Sunday, April 22, 2007

Perspective: On This Day In Iraq -- April 22nd edition

April 22, 2006: U.S and Iraqi soldiers react as insurgent gunfire echoes around them in Ramadi

April 22, 2002:

Chemical weapons body sacks head

The body that polices the ban on chemical weapons has ousted its chairman, after the United States threatened to withhold funding.

The US objected to Jose Bustani's plans to encourage Iraq to join the Organisation for the Prohibition of Chemical Weapons (OPCW).

Mr Bustani believed it would be a means to carry out new arms inspections in Iraq.

But the US said the inspections envisaged by the Brazilian director-general would be too lenient...

The proposal at a crisis meeting in The Hague called by the US was carried by 48 to seven, with 43 countries abstaining.

The Americans - who backed Mr Bustani's re-appointment just a year ago - accuse him of pursuing ill-conceived initiatives and of poor management.

But Mr Bustani's supporters say his efforts to get Iraq to sign up to the chemical weapons convention have angered the Americans, as it would weaken the case for a US attack to oust Iraqi President Saddam Hussein.

Washington opened a public campaign against Mr Bustani two months ago, less than a year after Secretary of State Colin Powell congratulated him for the achievements under his leadership.

Read the rest at the BBC

April 22, 2003:

Finding Iraq arms evidence to take time

The US and UK are not expecting to unearth significant evidence of Iraq's weapons of mass destruction before they have full control of the country, which could be at least another two weeks, intelligence officials said on Tuesday.

Military planners have given May 10 as the date they expect to establish full control. Only then would there be a systematic search for the weapons whose alleged existence provided the reason for the overthrow of Saddam Hussein's regime, the officials said.

Both the British and US governments are under mounting pressure to provide evidence that Iraq was hiding its WMD programmes. Though foreign troops now have a presence throughout the country, officials believe Iraqi scientists with knowledge of WMD programmes are only likely to provide information once all signs of resistance by the deposed regime have ended.

US troops in areas near Baghdad have publicised a number of apparent finds of WMD-related material in recent weeks, but in each case have had to retract their claims.

However, intelligence officials insist there has been no significant change in their analysis of Iraqi capabilities, now that they have been able to make preliminary assessments on the ground.

Read the rest at the Financial Times

April 22, 2004:

Troop buildup in Iraq exposes critical shortages

A USA TODAY/CNN/Gallup Poll this week showed that a third of Americans believe that the U.S. needs to send more troops to Iraq to help stem the rising violence. After months of insisting additional forces weren't necessary, President Bush and Secretary of Defense Donald Rumsfeld now agree that's the wiser course. As a result, the Pentagon has canceled plans to reduce U.S. troops to 115,000, and it is drawing up contingency plans to quickly deploy even more soldiers to Iraq if necessary.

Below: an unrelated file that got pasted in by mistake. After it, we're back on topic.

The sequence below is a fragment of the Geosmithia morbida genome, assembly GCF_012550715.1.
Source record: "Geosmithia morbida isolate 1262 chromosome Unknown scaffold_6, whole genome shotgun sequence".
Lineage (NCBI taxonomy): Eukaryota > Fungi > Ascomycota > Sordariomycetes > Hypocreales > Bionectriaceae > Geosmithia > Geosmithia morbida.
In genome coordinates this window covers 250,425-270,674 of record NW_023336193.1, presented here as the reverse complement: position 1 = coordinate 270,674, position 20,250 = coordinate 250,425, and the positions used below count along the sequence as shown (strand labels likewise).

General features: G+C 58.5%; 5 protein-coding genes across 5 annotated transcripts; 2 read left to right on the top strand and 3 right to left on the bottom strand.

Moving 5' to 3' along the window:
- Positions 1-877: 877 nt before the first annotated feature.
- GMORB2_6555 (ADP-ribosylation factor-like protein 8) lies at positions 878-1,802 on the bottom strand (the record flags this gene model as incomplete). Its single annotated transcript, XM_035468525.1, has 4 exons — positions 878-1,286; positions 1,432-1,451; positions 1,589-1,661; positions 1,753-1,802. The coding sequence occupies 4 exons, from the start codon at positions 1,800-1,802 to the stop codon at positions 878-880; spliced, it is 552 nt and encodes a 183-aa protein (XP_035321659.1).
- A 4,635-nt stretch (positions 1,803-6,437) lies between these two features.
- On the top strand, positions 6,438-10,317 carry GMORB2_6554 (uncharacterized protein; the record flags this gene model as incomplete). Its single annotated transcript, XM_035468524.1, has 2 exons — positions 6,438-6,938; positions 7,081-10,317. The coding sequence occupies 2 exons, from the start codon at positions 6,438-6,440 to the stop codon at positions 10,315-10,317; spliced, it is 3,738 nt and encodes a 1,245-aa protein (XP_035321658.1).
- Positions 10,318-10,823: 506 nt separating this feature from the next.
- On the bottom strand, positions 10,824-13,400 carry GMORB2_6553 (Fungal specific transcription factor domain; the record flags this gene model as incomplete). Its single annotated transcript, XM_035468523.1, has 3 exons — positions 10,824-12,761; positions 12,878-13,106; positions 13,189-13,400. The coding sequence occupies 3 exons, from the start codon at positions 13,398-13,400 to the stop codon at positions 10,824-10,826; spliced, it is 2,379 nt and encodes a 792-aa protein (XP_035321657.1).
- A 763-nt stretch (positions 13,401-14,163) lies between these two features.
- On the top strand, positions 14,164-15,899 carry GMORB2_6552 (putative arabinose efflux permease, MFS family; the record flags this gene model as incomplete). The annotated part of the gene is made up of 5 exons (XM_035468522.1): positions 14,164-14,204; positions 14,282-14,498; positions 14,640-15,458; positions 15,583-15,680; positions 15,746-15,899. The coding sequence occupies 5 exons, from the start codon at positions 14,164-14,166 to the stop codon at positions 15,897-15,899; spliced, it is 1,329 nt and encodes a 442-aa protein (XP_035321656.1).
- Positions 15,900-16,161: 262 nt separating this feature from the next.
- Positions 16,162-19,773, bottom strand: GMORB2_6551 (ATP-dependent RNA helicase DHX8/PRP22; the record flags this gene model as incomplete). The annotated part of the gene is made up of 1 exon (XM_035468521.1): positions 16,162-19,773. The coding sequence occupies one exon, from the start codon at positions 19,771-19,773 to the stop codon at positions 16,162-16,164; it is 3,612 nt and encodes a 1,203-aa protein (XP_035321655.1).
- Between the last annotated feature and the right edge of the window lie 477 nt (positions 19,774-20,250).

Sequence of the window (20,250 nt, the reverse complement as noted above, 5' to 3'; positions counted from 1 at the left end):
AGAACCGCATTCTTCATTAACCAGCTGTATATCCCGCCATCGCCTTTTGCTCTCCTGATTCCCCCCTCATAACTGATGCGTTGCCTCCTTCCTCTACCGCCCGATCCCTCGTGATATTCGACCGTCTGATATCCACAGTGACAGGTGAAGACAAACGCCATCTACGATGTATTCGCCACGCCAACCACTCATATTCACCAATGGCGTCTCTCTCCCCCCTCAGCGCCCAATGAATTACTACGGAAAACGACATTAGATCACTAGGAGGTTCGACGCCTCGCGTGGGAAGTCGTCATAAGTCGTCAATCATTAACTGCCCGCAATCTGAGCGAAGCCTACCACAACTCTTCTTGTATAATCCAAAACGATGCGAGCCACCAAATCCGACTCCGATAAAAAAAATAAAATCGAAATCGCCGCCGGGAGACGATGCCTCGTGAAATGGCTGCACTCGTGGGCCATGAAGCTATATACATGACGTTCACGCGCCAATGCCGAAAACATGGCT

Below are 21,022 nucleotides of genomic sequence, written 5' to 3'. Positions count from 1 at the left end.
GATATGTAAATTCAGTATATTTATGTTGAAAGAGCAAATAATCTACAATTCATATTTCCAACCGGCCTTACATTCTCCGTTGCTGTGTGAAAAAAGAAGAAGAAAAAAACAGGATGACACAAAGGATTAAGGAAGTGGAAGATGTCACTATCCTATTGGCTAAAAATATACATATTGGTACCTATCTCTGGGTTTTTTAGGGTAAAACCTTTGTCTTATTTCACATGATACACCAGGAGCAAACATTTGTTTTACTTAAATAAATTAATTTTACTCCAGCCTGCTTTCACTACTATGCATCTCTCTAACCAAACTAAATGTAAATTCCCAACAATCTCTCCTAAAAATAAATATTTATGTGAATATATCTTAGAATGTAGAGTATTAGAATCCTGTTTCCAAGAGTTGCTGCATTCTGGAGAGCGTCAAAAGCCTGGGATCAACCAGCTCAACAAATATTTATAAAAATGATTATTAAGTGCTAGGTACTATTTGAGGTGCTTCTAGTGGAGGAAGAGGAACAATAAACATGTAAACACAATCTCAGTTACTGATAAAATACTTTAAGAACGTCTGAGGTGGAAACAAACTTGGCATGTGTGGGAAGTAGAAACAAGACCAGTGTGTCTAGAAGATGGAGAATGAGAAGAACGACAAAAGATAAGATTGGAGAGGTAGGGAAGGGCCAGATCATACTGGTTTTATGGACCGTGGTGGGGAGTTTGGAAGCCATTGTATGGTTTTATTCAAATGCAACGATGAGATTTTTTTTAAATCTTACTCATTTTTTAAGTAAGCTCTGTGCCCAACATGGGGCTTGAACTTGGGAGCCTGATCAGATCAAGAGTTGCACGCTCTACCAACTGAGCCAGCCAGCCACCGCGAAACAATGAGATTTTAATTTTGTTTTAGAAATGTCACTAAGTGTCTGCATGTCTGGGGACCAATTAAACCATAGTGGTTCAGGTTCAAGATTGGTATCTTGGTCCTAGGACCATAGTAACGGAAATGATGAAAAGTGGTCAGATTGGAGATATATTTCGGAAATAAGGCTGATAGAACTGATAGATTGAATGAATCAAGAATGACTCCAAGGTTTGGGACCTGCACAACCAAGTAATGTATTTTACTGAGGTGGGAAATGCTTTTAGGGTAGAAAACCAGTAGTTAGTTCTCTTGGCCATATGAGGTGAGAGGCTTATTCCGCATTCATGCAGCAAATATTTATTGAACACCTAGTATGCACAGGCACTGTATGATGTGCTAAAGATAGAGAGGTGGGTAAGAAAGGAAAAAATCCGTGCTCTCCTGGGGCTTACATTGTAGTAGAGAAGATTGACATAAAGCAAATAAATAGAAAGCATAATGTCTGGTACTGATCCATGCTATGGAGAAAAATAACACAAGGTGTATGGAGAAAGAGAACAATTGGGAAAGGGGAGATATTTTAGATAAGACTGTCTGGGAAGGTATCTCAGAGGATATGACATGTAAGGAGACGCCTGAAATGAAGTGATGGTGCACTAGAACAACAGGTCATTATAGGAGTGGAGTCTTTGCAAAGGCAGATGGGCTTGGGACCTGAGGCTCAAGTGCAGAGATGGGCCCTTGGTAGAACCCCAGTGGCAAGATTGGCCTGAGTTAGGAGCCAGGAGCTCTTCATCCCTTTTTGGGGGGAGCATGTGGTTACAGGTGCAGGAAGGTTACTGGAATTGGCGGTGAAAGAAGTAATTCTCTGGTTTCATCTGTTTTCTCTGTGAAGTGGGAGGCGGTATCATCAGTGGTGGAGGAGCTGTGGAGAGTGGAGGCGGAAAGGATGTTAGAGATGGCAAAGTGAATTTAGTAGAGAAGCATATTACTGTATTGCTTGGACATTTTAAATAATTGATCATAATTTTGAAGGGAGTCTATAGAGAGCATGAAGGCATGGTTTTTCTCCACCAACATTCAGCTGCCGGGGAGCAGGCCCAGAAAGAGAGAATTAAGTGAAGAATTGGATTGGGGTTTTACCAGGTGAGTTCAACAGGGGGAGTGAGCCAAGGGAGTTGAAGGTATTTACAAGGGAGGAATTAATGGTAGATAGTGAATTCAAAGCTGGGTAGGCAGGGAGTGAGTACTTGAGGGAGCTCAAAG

The change of plans is a bow to reality. April isn't even over, yet it's already the bloodiest month for the U.S. since the war began in March 2003, claiming at least 105 U.S. lives so far. On Wednesday, four British soldiers were wounded in a rash of suicide bombings that killed at least 68 people in the southern city of Basra, which had enjoyed relative calm until now. Iraqi forces that the U.S. had hoped to depend on have proved unreliable, as many switch sides or refuse to fight.

Until the insurgency is crushed, the fighting threatens U.S. goals of rebuilding Iraq and bringing democracy to the region. But agreeing to add more U.S. troops is far easier than actually finding them. Though the U.S. can cobble together 20,000 or so extra troops in the short term, coming up with the hundreds of thousands of soldiers some military experts estimate are needed to quell the Iraqi resistance is fraught with problems.

Read the rest at USA Today

April 22, 2005:

Bush's $81bn war budget approved

The US Senate has approved President George W Bush's request for an extra $81.3bn for military operations in Iraq and Afghanistan.

A majority of 99-0 agreed the spending, which will mostly be used to pay army wages and replace or repair equipment.

But some funds will also go towards helping tsunami victims and paying for additional US border guards.

The new money pushes war spending to about $300bn since the 11 September 2001 attacks.

The amount is in addition to the Pentagon's annual budget, which already totals more than $400bn.

The bill also calls on the presidency to give better estimates of how much the war is going to cost.

Read the rest at the BBC

April 22, 2006:

Bush: Iraqis to Shoulder Security Burden

President Bush said Saturday that the new political leadership in Iraq will shoulder the burden for securing the country, but he did not commit to a drawdown of American forces that now are playing the lead role.

"There's going to be more tough fighting ahead in Iraq and there'll be more days of sacrifice and struggle," Bush said. "Yet, the enemies of freedom have suffered a real blow today, and we've taken a great stride on the march to victory.

"This historic achievement by determined Iraqis will make America more secure," he said.

Bush spoke hours after Iraq's president designated Jawad al-Maliki to form the new government.

Read the rest at the Washington Post